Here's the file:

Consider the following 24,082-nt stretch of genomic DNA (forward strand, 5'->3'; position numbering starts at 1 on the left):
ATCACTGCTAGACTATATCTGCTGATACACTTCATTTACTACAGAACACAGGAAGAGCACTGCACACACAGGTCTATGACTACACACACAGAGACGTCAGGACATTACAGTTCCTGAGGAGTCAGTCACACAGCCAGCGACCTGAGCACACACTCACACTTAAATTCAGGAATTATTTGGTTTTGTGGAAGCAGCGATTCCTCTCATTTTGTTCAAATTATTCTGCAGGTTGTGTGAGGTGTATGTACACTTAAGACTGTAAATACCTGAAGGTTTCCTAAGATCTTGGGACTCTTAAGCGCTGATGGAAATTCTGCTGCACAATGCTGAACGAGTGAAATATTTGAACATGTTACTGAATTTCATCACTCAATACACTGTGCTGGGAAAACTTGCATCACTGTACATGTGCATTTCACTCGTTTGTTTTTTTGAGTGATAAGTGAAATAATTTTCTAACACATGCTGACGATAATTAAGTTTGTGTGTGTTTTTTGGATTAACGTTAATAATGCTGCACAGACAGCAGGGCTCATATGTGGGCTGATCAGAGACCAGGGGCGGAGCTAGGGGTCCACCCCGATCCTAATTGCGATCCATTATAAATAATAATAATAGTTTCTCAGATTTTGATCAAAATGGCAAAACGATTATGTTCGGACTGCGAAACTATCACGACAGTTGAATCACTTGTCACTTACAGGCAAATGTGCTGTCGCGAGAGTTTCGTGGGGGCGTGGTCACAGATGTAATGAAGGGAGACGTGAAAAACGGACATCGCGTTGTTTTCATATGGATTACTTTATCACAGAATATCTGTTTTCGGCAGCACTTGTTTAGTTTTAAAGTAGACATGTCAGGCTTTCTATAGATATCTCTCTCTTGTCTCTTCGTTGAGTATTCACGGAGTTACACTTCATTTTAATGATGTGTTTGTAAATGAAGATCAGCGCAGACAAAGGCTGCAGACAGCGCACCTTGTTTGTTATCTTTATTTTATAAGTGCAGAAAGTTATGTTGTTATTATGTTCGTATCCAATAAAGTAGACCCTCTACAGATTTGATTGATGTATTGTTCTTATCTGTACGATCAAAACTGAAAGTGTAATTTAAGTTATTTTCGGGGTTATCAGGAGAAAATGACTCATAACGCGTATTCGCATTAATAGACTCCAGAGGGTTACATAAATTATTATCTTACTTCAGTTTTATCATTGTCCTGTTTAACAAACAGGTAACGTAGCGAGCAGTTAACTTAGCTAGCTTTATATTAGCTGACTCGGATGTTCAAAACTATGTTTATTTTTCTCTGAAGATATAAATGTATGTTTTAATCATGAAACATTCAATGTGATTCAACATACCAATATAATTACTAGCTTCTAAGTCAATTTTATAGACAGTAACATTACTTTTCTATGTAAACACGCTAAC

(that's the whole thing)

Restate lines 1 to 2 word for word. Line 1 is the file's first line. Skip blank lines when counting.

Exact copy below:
Consider the following 24,082-nt stretch of genomic DNA (forward strand, 5'->3'; position numbering starts at 1 on the left):
ATCACTGCTAGACTATATCTGCTGATACACTTCATTTACTACAGAACACAGGAAGAGCACTGCACACACAGGTCTATGACTACACACACAGAGACGTCAGGACATTACAGTTCCTGAGGAGTCAGTCACACAGCCAGCGACCTGAGCACACACTCACACTTAAATTCAGGAATTATTTGGTTTTGTGGAAGCAGCGATTCCTCTCATTTTGTTCAAATTATTCTGCAGGTTGTGTGAGGTGTATGTACACTTAAGACTGTAAATACCTGAAGGTTTCCTAAGATCTTGGGACTCTTAAGCGCTGATGGAAATTCTGCTGCACAATGCTGAACGAGTGAAATATTTGAACATGTTACTGAATTTCATCACTCAATACACTGTGCTGGGAAAACTTGCATCACTGTACATGTGCATTTCACTCGTTTGTTTTTTTGAGTGATAAGTGAAATAATTTTCTAACACATGCTGACGATAATTAAGTTTGTGTGTGTTTTTTGGATTAACGTTAATAATGCTGCACAGACAGCAGGGCTCATATGTGGGCTGATCAGAGACCAGGGGCGGAGCTAGGGGTCCACCCCGATCCTAATTGCGATCCATTATAAATAATAATAATAGTTTCTCAGATTTTGATCAAAATGGCAAAACGATTATGTTCGGACTGCGAAACTATCACGACAGTTGAATCACTTGTCACTTACAGGCAAATGTGCTGTCGCGAGAGTTTCGTGGGGGCGTGGTCACAGATGTAATGAAGGGAGACGTGAAAAACGGACATCGCGTTGTTTTCATATGGATTACTTTATCACAGAATATCTGTTTTCGGCAGCACTTGTTTAGTTTTAAAGTAGACATGTCAGGCTTTCTATAGATATCTCTCTCTTGTCTCTTCGTTGAGTATTCACGGAGTTACACTTCATTTTAATGATGTGTTTGTAAATGAAGATCAGCGCAGACAAAGGCTGCAGACAGCGCACCTTGTTTGTTATCTTTATTTTATAAGTGCAGAAAGTTATGTTGTTATTATGTTCGTATCCAATAAAGTAGACCCTCTACAGATTTGATTGATGTATTGTTCTTATCTGTACGATCAAAACTGAAAGTGTAATTTAAGTTATTTTCGGGGTTATCAGGAGAAAATGACTCATAACGCGTATTCGCATTAATAGACTCCAGAGGGTTACATAAATTATTATCTTACTTCAGTTTTATCATTGTCCTGTTTAACAAACAGGTAACGTAGCGAGCAGTTAACTTAGCTAGCTTTATATTAGCTGACTCGGATGTTCAAAACTATGTTTATTTTTCTCTGAAGATATAAATGTATGTTTTAATCATGAAACATTCAATGTGATTCAACATACCAATATAATTACTAGCTTCTAAGTCAATTTTATAGACAGTAACATTACTTTTCTATGTAAACACGCTAAC